The most common story about dementia is that of sufferers sailing into darkness, disappearing over a horizon beyond communication and expression. Despite predictions of a staggering increase in the prevalence of dementia in the not too distant future, little has been written about how ways of living well with the condition can be brought about and supported. In her thesis, Annelieke Driessen contributes to the urgent project of creating new imaginaries, in order to inspire practices that allow for life with dementia to be a good life. In her ethnography of everyday life and care in three care and nursing homes for people with dementia in the Netherlands, Annelieke draws on participant observation in various activities on the ward, including food provison, bathing residents, and a biweekly dancing event. She shows how care professionals and others who provide care, in taking seriously what residents want, becoming aware of interactions with the built environment, attending to difference, and crafting conditions for enjoyment, enact 'interesting subject positions' for people with dementia. If residents accept these invitations, they can become desiring, appreciating subjects. Annelieke’s study advances 'radical relationality' as methodological approach, an analytical strategy and a key finding, therein formulating novel and useful insights for researchers who seek to make their methods more inclusive to people who cannot voice their perspective in an interview; and furthers the dementia research in pushing for the understanding of subjectivity as dependent on the sociomaterial. The publically accessible sections of Annelieke’s can be accessed via https://hdl.handle.net/11245.1/dd0c2b9b-348d-4de8-9747-84363846fdd0.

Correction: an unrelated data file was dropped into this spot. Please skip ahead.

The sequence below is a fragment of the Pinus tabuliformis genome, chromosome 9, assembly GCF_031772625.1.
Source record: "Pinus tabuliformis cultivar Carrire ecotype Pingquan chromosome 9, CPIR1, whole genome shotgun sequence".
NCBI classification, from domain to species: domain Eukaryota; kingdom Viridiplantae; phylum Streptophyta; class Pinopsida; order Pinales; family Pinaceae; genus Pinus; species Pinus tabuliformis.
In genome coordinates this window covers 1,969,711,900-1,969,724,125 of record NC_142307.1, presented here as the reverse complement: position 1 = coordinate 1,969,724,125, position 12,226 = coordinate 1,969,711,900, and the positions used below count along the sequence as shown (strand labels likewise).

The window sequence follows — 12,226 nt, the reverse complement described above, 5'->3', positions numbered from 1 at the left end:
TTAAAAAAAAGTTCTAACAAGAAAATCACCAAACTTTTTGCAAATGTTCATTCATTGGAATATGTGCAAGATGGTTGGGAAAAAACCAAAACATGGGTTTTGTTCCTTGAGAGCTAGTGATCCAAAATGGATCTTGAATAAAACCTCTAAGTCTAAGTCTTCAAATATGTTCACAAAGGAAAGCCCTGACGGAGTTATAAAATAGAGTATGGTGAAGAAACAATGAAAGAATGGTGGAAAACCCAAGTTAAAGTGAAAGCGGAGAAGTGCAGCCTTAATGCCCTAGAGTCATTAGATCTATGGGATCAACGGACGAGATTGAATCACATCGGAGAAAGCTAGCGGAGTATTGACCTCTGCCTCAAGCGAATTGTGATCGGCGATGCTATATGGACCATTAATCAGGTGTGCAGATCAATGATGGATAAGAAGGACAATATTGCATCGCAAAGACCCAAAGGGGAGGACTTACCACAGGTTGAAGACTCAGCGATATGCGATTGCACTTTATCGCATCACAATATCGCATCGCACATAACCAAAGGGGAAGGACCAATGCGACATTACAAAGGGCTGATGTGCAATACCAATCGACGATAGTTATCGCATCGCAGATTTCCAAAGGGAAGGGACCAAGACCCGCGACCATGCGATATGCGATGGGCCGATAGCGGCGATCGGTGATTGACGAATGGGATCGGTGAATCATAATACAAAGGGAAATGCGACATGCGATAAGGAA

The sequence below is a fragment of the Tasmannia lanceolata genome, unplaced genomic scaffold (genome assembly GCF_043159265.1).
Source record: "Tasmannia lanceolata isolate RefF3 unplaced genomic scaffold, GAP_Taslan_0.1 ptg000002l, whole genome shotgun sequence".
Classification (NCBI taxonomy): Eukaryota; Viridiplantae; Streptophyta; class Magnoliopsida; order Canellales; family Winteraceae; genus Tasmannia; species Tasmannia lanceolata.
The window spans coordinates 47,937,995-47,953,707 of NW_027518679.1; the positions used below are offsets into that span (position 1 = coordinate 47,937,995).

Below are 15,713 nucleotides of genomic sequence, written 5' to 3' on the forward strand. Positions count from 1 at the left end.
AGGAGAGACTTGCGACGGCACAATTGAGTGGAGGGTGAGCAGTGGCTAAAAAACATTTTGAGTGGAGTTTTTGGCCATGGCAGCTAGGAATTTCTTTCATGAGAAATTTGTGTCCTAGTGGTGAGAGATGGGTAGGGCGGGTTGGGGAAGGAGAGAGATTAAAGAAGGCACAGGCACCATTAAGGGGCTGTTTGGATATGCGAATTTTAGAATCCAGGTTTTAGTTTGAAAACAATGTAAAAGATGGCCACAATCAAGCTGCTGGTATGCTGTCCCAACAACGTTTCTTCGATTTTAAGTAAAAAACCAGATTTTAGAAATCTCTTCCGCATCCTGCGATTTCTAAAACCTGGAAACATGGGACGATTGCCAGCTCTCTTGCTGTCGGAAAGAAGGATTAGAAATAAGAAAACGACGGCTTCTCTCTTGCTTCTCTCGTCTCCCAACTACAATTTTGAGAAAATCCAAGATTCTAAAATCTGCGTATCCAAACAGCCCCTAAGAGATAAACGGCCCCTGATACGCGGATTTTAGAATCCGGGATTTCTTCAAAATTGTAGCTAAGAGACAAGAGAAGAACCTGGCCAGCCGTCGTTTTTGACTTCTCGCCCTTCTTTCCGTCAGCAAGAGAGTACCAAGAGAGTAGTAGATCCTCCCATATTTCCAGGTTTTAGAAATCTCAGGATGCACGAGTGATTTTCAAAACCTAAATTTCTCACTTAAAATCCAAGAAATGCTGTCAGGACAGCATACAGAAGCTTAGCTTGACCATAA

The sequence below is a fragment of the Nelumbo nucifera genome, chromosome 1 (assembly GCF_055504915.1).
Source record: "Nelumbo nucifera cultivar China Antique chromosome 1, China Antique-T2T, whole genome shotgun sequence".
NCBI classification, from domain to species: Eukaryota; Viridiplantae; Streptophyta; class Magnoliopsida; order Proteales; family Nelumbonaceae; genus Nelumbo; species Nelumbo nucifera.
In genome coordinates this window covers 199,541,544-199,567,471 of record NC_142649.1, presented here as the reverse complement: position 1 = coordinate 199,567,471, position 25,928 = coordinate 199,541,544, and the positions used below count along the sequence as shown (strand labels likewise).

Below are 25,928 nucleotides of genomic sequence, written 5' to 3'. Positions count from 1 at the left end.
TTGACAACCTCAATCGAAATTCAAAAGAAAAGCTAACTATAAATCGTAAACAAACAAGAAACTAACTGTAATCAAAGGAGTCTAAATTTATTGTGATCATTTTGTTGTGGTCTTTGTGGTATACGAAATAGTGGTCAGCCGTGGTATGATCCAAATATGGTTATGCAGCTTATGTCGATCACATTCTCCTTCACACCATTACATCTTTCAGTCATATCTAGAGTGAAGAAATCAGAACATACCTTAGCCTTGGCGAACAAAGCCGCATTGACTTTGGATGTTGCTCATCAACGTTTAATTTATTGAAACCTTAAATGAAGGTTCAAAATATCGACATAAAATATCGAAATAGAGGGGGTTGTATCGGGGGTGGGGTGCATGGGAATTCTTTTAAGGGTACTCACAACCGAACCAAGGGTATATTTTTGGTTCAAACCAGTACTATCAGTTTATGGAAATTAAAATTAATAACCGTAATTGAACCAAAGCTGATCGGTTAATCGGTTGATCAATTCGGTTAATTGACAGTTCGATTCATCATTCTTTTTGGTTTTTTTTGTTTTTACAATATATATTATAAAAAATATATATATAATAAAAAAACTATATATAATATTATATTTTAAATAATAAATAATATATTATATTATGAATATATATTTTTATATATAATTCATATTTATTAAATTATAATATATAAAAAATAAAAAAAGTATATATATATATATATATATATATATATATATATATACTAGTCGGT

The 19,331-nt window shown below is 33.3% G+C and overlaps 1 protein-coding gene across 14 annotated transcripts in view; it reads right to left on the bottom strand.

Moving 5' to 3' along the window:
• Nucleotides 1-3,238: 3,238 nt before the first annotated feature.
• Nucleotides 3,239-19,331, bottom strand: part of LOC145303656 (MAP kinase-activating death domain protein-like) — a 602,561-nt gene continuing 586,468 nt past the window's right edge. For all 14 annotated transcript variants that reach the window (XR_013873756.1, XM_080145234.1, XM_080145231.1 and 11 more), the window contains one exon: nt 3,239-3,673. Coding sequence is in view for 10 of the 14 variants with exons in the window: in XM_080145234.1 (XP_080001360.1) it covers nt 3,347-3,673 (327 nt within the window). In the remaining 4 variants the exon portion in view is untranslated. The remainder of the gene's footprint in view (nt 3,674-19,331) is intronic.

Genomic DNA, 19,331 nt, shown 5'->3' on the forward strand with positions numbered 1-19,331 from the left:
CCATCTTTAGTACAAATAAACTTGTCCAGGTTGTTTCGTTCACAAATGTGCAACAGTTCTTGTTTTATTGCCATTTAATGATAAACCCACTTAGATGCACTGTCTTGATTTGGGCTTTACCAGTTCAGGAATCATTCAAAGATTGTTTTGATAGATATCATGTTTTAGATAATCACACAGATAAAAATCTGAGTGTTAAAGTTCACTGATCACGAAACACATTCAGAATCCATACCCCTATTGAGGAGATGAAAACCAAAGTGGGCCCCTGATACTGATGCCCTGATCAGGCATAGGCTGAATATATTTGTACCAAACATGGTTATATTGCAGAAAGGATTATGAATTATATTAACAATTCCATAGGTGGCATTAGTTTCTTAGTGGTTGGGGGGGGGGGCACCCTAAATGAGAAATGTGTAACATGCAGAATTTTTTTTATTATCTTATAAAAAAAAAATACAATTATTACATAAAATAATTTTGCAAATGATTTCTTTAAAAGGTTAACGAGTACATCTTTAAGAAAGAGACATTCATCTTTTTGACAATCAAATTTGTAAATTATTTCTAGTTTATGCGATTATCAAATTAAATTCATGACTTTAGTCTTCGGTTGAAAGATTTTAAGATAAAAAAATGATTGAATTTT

- Driessen, A. 2017. “Sociomaterial Will-Work: Aligning Daily Wanting in Dutch Dementia Care.” In Care in Healthcare: Reflections on Theory and Practice, edited by Joachim Boldt and Franziska Krause, 111–33. London: Palgrave Macmillan.